I once had an airline fail to book my family's flights, forcing us to rent a vehicle and drive to our destination at the last minute. After the trip, I sent a polite but firm complaint email to the airline, cc'ing the top customer service executive. Friends were amazed when the airline agreed to reimburse me for the road trip expenses in addition to refunding our tickets. I was pleased, but not surprised, because if you are persistent and refuse to let important things go, you should eventually get a fair resolution. (See also: 9 Times You Should Demand a Refund)

11. You Say Yes to Every Potential House Guest

I love having guests, but if they are to eat meals with my family, and expect me to show them around town, including dining out with them, it is inevitable that the visit will cost me money. If a guest is a total mooch on their first visit, they're not getting invited back.

12. You Always Agree to Be a Bridesmaid

Of all the friend invitations, this is probably the costliest. You'll have to buy a dress, possibly travel to the wedding, and host or share the cost of the shower and bachelorette party. Group professional makeup and hair appointments are increasingly the norm as well.

This doesn't mean that money should be the only factor when you decide whether to accept a bridesmaid query. The main factor should be, are you really close friends? Is this invite heartfelt, or were you just asked to even up the number of men and women in the wedding party?

13. Your Arms Are Always Open to Another Pet

One dog is wonderful. Two can be fun. But if you can't go to the shelter without coming home with another pooch, and feeding your menagerie is getting expensive, I have a tip for you: Don't go to the shelter. If you make yourself go broke by taking in too many, all of you will suffer.

14. You Let Yourself Get Overcharged

You hate negotiating with tradespeople and car sales floor staff? Guess what? So does everyone. But in certain transactions, if you don't negotiate, you may get stiffed. You can minimize price gouging and confrontation if you research well in advance, get multiple quotes, and if needed, conduct negotiations by email or phone.

15. You Stay Loyal Even When You Can't Afford Your Service Provider

So the same person has been cutting your hair for 15 years, but now she has a chair in a famous salon and has tripled her price? It's okay to ask for a loyalty discount, even if you feel like old friends. And if she declines and you have to find a new hairdresser, remember that her decision led to the change as much as yours did. It was a business relationship all along, remember, not a friendship.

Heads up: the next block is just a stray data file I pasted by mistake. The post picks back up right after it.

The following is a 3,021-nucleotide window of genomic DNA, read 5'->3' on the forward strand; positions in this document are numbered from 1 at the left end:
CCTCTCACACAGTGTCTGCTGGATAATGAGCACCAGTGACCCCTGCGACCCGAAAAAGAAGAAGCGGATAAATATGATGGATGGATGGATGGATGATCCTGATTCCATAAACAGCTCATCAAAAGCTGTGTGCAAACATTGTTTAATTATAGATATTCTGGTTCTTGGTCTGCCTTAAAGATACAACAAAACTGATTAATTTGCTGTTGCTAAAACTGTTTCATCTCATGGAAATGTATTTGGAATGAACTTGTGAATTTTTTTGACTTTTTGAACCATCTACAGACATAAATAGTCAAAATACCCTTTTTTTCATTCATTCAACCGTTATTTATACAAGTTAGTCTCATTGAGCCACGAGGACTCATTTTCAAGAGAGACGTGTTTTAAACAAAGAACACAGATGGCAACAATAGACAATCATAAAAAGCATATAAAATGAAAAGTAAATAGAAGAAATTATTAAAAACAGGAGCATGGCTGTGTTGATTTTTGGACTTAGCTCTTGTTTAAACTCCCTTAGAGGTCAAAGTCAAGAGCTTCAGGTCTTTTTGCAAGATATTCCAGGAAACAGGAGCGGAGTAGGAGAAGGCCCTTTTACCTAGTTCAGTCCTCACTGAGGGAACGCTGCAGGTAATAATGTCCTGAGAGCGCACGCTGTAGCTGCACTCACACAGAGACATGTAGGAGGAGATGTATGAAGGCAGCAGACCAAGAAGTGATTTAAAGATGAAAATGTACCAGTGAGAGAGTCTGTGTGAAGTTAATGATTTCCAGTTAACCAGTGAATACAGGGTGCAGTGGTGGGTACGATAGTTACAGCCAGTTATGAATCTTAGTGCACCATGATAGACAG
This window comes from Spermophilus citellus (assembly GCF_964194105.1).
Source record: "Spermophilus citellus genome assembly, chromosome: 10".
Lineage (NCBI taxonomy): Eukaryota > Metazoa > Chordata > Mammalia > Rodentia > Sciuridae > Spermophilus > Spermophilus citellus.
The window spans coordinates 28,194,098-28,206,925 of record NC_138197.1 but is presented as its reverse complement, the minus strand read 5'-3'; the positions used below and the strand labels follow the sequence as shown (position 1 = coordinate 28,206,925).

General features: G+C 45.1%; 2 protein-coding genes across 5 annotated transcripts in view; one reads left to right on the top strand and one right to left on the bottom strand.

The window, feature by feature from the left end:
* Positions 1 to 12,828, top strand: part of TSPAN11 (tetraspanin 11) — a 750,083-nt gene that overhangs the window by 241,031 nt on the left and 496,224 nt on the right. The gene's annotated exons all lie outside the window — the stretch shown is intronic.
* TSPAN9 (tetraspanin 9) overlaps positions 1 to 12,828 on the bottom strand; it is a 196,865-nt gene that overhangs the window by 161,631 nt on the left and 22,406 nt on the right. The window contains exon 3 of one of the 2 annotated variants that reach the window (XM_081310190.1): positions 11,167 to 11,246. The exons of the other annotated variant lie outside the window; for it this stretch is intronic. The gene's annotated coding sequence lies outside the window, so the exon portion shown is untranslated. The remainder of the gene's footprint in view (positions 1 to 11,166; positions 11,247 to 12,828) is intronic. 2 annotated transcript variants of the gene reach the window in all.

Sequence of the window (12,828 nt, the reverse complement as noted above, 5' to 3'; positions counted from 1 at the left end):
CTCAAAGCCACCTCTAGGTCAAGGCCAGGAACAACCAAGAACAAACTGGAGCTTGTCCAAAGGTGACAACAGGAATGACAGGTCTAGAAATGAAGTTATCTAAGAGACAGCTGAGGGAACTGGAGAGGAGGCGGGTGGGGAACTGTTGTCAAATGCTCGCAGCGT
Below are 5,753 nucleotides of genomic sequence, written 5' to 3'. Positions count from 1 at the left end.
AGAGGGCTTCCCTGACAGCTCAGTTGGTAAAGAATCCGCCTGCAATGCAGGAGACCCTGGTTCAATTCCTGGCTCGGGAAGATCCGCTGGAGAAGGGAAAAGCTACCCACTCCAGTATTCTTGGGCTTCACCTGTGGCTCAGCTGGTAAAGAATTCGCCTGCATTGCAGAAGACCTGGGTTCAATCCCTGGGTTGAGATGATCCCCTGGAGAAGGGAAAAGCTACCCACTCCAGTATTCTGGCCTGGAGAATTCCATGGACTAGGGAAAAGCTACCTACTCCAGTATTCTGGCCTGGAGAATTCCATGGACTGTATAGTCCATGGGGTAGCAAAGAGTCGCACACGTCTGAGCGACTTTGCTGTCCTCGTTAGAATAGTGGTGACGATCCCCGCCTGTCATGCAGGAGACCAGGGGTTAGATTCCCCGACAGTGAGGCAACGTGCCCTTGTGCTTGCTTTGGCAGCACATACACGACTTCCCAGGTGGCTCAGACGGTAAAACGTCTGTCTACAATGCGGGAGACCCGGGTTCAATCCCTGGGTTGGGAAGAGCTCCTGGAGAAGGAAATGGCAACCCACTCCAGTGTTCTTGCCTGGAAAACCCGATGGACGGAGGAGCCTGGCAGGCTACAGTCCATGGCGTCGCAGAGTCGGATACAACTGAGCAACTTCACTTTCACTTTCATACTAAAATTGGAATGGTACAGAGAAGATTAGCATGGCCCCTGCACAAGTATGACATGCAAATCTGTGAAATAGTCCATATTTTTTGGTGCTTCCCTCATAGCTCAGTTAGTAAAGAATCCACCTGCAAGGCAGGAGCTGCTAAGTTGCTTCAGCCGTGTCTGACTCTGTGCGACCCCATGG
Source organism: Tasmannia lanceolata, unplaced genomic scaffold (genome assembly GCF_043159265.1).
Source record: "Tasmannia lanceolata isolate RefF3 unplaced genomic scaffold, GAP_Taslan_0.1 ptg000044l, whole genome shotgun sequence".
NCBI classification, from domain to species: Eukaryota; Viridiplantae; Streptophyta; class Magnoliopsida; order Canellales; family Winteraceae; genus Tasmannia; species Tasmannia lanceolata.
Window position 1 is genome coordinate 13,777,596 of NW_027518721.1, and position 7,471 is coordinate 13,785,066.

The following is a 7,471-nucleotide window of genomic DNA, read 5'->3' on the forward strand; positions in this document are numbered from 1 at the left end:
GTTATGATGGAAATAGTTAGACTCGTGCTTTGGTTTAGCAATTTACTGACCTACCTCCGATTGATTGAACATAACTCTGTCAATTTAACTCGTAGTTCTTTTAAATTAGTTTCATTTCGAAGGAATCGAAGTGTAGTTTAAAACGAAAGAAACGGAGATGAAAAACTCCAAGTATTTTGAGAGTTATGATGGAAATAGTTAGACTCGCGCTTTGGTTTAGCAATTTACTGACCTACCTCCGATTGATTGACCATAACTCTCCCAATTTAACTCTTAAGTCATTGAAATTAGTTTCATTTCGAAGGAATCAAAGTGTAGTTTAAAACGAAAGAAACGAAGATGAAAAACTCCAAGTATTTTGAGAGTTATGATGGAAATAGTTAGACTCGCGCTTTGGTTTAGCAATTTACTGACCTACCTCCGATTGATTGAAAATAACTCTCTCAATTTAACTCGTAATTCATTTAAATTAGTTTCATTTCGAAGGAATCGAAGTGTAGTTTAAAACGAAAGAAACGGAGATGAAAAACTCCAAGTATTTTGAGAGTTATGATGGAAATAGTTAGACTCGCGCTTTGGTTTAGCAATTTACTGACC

16. You Buy Stuff You Never Wanted to Help Friends With Businesses

You go to every nail wrap, makeup, and tote bag party your entrepreneurial friend throws, and buy merchandise that ends up piled in your basement. Well, there are more effective ways to help out a struggling friend.

17. You're a Pushover With Employees or Tenants

When my husband and I rented out our home, our first tenants asked us to repair an ancient fan system, even though we had a brand-new central air system. We said yes without hesitating, wanting to be nice landlords, but the repair put us into the red for many months. As we became more experienced landlords, we learned to distinguish between urgent repair calls (broken refrigerator) and "nice to have" requests that we could decline.

With employees, whether it's a cleaning person or middle manager at your business, if you say yes to every request for extra time off or raises, or turn a blind eye to boxes of office supplies disappearing every day, you're going to be in over your head before you know it.

18. You Always Go Along With Friends' Plans Even If it Means Wasting Money

I have lots of friends who are not nearly as frugal as I am. If they are making the plans, we'll be parking our cars in the expensive garage, buying the brand of vodka that's not on sale, and basically spending twice as much for everything than I would have spent on my own. (See also: How to Keep Peer Pressure From Destroying Your Finances)

The nice me wants to stay quiet and just let it be. But the frugal me is not afraid to push that namby pamby wimp aside and say, "Hey. May I suggest parking on the street two blocks away instead of in that garage?" My friends will tell you that I'm a pain about stuff like this, but they still hang out with me, so I must be just nice enough. Or maybe they like how much money I save them.